Xiaomi made an operating profit of US$1.9 billion last year, up nearly 200% from the previous year, although if you were to deduct the cost of redeeming its convertible preference shares, which will automatically convert upon listing, that would become a pre-tax loss of US$6.5 billion. Still, some optimistic analysts are touting operating profit to balloon to US$4 billion next year and nearly US$12 billion in 2021, particularly if the Indian smartphone market explodes — in line with some of the bullish forecasts — and Xiaomi can claw back some of the market share it lost to Oppo Electronics Corp, Vivo Communication Technology Co and Huawei Technologies in China in recent years.
With an 8.4% share of worldwide handset sales, Xiaomi was the fourth-largest smartphone vendor globally in March, behind South Korea’s Samsung Electronics Co, which has 23.4% market share, Apple (15.6%) and Huawei (11.8%), according to IDC. Last year, Xiaomi’s handset sales grew more than 56% in volume terms. Indeed, with a 14% share of the Asian market currently, Xiaomi is now the second-largest smartphone maker in the region, just behind Huawei, but ahead of the two glo-bal giants, Samsung and Apple. It is by far the largest smartphone vendor in India, with more than 31% market share, according to research firm Canalys, way ahead of Samsung and Apple. But in its home market, it has fallen to No 4, behind Huawei, Oppo and Vivo, which are popular in rural China, as well as ZTE Corp and Lenovo Group, which have an urban China focus. Xiaomi has also been growing its footprint in Latin America, the Middle East and Africa as well as Europe, particularly in Eastern European markets. Yet, for all its global expansion, Newman notes that China accounted for 72% of Xiaomi’s revenue last year.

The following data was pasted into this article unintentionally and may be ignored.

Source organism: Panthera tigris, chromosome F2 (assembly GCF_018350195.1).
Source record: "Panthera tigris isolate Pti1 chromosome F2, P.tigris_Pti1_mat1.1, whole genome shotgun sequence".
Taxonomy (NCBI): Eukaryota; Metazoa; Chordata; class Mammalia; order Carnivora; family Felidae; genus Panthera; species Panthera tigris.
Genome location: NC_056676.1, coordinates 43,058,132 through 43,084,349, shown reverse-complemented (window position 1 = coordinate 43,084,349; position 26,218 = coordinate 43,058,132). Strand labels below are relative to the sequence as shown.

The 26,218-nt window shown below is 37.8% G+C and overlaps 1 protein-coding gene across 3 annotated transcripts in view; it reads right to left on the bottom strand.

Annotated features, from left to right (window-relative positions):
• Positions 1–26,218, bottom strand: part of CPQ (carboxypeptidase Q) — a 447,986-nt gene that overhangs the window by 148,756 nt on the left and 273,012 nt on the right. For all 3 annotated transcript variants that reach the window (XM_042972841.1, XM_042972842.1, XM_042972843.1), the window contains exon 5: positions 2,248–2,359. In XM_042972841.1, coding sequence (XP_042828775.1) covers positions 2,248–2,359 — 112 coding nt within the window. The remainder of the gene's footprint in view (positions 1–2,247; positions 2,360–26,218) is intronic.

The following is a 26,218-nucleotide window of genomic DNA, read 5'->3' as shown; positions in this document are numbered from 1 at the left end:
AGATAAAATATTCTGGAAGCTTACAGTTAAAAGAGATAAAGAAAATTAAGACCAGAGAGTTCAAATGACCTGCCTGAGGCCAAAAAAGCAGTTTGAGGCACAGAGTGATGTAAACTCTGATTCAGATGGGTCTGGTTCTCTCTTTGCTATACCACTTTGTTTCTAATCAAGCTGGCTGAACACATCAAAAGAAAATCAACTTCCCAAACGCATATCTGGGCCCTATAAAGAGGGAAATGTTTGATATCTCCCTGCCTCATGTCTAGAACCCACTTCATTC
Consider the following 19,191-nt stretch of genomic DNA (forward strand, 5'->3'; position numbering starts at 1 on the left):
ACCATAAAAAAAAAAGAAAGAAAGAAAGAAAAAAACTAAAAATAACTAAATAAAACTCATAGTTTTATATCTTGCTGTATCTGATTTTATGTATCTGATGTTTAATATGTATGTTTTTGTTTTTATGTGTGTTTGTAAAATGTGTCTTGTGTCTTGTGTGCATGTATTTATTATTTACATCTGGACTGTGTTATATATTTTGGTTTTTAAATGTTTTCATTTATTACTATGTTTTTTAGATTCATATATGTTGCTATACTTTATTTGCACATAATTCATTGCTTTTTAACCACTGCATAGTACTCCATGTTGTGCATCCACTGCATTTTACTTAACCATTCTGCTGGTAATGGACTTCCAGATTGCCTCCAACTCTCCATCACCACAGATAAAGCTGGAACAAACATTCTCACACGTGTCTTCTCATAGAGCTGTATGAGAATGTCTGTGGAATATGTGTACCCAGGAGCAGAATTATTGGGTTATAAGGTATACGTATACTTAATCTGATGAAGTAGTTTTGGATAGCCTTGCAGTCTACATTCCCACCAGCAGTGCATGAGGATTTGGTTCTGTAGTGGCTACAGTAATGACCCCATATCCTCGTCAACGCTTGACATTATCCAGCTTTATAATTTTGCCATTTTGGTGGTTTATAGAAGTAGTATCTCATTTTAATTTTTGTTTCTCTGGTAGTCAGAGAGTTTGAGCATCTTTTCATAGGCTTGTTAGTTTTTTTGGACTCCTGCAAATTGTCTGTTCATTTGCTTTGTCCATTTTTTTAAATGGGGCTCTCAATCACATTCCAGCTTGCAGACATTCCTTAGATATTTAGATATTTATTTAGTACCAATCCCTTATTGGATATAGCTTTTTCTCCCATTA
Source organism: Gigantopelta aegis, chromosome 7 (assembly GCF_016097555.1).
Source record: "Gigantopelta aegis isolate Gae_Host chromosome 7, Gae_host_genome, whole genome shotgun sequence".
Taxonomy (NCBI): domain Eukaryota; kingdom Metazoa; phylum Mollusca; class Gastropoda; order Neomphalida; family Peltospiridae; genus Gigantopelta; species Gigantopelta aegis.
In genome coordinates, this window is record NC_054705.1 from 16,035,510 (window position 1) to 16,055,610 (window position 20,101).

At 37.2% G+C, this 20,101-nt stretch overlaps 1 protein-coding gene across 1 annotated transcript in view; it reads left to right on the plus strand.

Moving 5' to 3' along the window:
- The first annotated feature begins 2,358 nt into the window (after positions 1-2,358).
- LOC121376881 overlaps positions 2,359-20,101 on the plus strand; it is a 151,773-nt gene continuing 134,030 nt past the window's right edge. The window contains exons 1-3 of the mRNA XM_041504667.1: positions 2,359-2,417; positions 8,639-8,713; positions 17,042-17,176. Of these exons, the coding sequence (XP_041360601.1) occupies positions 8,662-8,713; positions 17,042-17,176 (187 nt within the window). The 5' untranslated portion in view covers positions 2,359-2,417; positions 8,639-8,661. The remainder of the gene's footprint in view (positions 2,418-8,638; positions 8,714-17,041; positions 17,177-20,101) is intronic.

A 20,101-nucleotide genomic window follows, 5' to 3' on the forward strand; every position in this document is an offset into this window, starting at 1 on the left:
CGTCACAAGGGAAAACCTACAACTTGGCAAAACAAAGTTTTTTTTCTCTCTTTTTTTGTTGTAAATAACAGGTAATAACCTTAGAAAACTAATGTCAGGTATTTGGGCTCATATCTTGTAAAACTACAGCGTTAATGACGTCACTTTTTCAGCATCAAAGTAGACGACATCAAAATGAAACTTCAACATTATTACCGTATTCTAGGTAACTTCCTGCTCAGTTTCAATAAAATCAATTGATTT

Founded in 2010 by Hubei-born serial entrepreneur Lei, who had previously set up Chinese software firm Kingsoft and sold Joyo.com, a Chinese online bookstore, to Amazon.com, Xiaomi grew fast, raising US$1 billion in just three years and commanding a US$46 billion valuation. Among the early investors were Singapore’s two sovereign wealth funds, GIC and Temasek Holdings. Even at the lower end of the IPO valuation range, both GIC and Temasek would stand to more than double their original investment in the firm. “Xiaomi is a truly disruptive company,” notes Newman. “Not only is it the world’s fastest-growing smartphone maker, it also has a highly disruptive business model that has potential ramifications for the entire handset and consumer electronics industry.”